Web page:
When My Name is Ivan was released in 1962, it brought Tarkovsky international fame almost immediately. At numerous film festivals from San Francisco to Acapulco, Tarkovsky was recognized as an emerging poet of the medium and even many Russian critics saw the film as a major leap forward in contemporary Soviet cinema. But he still had to contend with some critical backlash from Soviet authorities who found the film too stylistically complex or overtly pessimistic. In his book, Sculpting in Time: Reflections on the Cinema, Tarkovsky wrote: "Working on Ivan's Childhood we encountered protests from the film authorities every time we tried to replace narrative causality with poetic articulations...There was no question of revising the basic working principles of film-making. But whenever the dramatic structure showed the slightest sign of something new - of treating the rationale of everyday life relatively freely - it was met with cries of protest and incomprehension. These mostly cited the audience: they had to have a plot that unfolded without a break, they were not capable of watching a screen if the film did not have a strong story-line. The contrasts in the film - cuts from dreams to reality, or, conversely, from the last scene in the crypt to victory day in Berlin - seemed to many to be inadmissible. I was delighted to learn that audiences thought differently."

Director: Andrei Tarkovsky
Screenplay: Vladimir Bogomolov, Mikhail Papava
Art Direction: Ye. Chernyayaev
Cinematography: Vadim Yusov
Film Editing: Lybba Feiginova
Original Music: Vyacheslav Ovchinnikov
Principal Cast: Nikolai Burlyayev(Ivan), Valentin Zubkov (Capt. Kholin), Yevgeni Zharikov (Lt. Galtsev), Valentina Malyavina (Masha), Nikolai Grinko (Col. Gryaznov), Stepan Krylov (Katasonych).
BW-97m.

by Jeff Stafford

My Name Is Ivan

My Name is Ivan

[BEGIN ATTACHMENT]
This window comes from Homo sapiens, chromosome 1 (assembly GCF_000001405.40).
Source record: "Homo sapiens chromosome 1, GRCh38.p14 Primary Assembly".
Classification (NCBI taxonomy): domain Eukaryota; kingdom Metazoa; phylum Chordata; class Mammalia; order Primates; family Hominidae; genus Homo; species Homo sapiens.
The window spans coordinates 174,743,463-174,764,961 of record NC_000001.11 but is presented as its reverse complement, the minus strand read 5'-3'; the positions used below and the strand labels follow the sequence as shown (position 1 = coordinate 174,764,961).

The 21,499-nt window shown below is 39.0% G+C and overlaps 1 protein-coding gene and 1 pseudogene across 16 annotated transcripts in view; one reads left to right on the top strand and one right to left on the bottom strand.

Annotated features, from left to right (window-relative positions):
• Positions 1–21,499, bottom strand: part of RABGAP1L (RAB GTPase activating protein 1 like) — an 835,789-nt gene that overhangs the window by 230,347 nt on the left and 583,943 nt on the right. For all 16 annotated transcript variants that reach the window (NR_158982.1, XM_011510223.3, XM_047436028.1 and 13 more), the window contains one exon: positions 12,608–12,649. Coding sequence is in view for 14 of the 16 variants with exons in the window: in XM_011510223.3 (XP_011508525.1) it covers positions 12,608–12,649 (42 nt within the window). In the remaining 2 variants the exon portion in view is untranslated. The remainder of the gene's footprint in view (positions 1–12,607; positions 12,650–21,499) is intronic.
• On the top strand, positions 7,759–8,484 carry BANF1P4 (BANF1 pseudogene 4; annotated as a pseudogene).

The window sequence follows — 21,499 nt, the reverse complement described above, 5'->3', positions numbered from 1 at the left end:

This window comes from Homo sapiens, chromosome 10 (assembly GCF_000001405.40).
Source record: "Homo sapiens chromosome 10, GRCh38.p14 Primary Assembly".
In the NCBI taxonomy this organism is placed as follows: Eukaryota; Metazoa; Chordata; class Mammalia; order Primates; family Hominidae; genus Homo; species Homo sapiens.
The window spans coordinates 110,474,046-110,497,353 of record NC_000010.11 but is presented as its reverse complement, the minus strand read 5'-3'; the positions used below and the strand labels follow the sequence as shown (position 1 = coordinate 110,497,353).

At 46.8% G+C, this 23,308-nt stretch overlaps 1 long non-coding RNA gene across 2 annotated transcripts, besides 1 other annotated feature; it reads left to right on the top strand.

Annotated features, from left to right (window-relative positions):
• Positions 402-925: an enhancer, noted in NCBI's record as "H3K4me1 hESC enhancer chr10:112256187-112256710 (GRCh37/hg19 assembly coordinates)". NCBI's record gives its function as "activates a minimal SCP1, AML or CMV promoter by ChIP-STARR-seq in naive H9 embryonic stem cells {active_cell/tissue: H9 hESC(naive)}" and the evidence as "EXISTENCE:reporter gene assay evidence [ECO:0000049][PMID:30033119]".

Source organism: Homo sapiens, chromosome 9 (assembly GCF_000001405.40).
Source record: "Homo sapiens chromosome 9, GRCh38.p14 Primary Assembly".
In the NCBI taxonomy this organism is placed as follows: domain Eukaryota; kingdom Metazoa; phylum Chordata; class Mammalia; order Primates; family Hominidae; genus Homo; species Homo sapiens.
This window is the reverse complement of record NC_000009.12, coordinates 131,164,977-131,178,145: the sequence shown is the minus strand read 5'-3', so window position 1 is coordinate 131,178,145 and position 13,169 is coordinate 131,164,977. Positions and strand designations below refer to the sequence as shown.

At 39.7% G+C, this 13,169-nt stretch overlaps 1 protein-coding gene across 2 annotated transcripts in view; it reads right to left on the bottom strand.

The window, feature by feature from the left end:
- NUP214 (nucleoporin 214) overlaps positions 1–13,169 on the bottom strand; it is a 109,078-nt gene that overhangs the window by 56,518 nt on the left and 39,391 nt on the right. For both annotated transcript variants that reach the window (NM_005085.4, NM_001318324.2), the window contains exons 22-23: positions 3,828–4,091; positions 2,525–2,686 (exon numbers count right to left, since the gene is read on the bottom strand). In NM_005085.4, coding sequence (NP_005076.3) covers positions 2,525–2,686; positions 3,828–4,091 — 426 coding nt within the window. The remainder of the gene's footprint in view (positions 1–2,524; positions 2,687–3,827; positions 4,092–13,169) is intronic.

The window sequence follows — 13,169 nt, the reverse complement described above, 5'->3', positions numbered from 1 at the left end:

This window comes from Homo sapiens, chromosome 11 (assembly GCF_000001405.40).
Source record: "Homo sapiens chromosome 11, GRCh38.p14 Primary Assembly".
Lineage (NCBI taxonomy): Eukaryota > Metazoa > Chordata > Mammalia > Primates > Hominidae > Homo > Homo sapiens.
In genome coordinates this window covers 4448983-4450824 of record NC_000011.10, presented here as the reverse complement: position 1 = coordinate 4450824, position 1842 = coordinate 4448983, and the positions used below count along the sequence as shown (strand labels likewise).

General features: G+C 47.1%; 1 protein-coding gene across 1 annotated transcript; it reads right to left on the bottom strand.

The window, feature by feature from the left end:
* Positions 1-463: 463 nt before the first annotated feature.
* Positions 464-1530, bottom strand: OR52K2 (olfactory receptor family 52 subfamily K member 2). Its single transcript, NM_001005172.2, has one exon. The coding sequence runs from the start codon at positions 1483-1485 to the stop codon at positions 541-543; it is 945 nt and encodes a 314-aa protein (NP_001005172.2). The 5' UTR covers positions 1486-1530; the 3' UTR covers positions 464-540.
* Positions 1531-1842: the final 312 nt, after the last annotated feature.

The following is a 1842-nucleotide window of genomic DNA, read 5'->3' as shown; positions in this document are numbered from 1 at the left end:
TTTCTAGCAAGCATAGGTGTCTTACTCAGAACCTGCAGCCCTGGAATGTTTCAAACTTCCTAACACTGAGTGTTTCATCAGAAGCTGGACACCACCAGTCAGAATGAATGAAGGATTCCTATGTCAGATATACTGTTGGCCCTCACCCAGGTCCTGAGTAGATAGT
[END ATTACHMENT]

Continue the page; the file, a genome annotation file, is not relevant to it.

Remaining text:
A harrowing yet poetic account of war seen through the eyes of a twelve year old boy, My Name is Ivan (1962) was Andrei Tarkovsky's first feature film and one that had a major impact on Russian cinema and the international film world (It won the Golden Lion at the 1962 Venice International Film Festival). The film, based on a novella by Vladimir Bogomolov, traces the brief life of a young concentration camp escapee, working as a spy for the Russian army during World War II. Recently orphaned - his mother and father were murdered, his sister killed by a bomb - Ivan dedicates himself to revenge against the Germans and willingly accompanies two Russian soldiers into a 'No Man's Land' between the two armies where they hope to retrieve the bodies of some dead comrades. The ironic Russian title, Ivan's Childhood, is actually the more appropriate one since Ivan has already lost his innocence when the film opens. Here is a young boy who has had his childhood stolen from him by a man-made calamity. In the title role, Nikolai Burlyayev gives a remarkable performance, his expressive features allowing him to appear as a hungry, wide-eyed waif one moment and as a confident, expert assassin in the next. Equally unique is Andrei Tarkovsky's direction, which resembles a stream of consciousness narrative, blending realistic action sequences with the visions, dreams, and memories of the title character. There are also numerous cultural references to art, religion, music, and poetry and the visual compositions of the film are often haunting and unconventional: a light above a table swings back and forth to the sound of shellfire, reflections of leafless trees in a lake resemble crosses, a sudden explosion destroys a wall to reveal an icon of the Madonna and child, tilted over at an oblique angle. When Tarkovsky began work on My Name is Ivan, he was actually replacing another director - E. Abalov - on the project. While it was a difficult production for him - much of the production money had already been spent when he started - Tarkovsky was attracted to Bogomolov's atypical war story that concentrated on the warped personality of the young military scout and downplayed the heroic military exploits. The original screenplay, co-scripted by Mikhail Papava, gave Ivan a happy ending, allowing him to survive the war, marry, and raise a family. But Bogomolov protested this departure from his novella and Tarkovsky remained faithful to the author's vision that Ivan remain a tragic hero who met the fate of most young Soviet scouts during the war. Unlike the original story, however, Tarkovsky added four dream sequences and other visual touches to illustrate Ivan's psychological state in the film which did not please the novella's author. Some of his creative decisions were challenged by the studio which reviewed his work in a strict, bureaucratic matter, subjecting him to thirteen 'editorial' sessions, presided over by respected Russian artists from the literary and film community. At these, major and minor changes were requested such as the removal of the love scene or the graphic documentary footage featuring charred Nazi corpses (excised from the U.S. release) but Mikhail Romm, Tarkovsky's mentor, effectively argued against cutting any footage. When My Name is Ivan was released in 1962, it brought Tarkovsky international fame almost immediately. At numerous film festivals from San Francisco to Acapulco, Tarkovsky was recognized as an emerging poet of the medium and even many Russian critics saw the film as a major leap forward in contemporary Soviet cinema. But he still had to contend with some critical backlash from Soviet authorities who found the film too stylistically complex or overtly pessimistic. In his book, Sculpting in Time: Reflections on the Cinema, Tarkovsky wrote: "Working on Ivan's Childhood we encountered protests from the film authorities every time we tried to replace narrative causality with poetic articulations...There was no question of revising the basic working principles of film-making. But whenever the dramatic structure showed the slightest sign of something new - of treating the rationale of everyday life relatively freely - it was met with cries of protest and incomprehension. These mostly cited the audience: they had to have a plot that unfolded without a break, they were not capable of watching a screen if the film did not have a strong story-line. The contrasts in the film - cuts from dreams to reality, or, conversely, from the last scene in the crypt to victory day in Berlin - seemed to many to be inadmissible. I was delighted to learn that audiences thought differently." Director: Andrei Tarkovsky Screenplay: Vladimir Bogomolov, Mikhail Papava Art Direction: Ye. Chernyayaev Cinematography: Vadim Yusov Film Editing: Lybba Feiginova Original Music: Vyacheslav Ovchinnikov Principal Cast: Nikolai Burlyayev(Ivan), Valentin Zubkov (Capt. Kholin), Yevgeni Zharikov (Lt. Galtsev), Valentina Malyavina (Masha), Nikolai Grinko (Col. Gryaznov), Stepan Krylov (Katasonych). BW-97m. by Jeff Stafford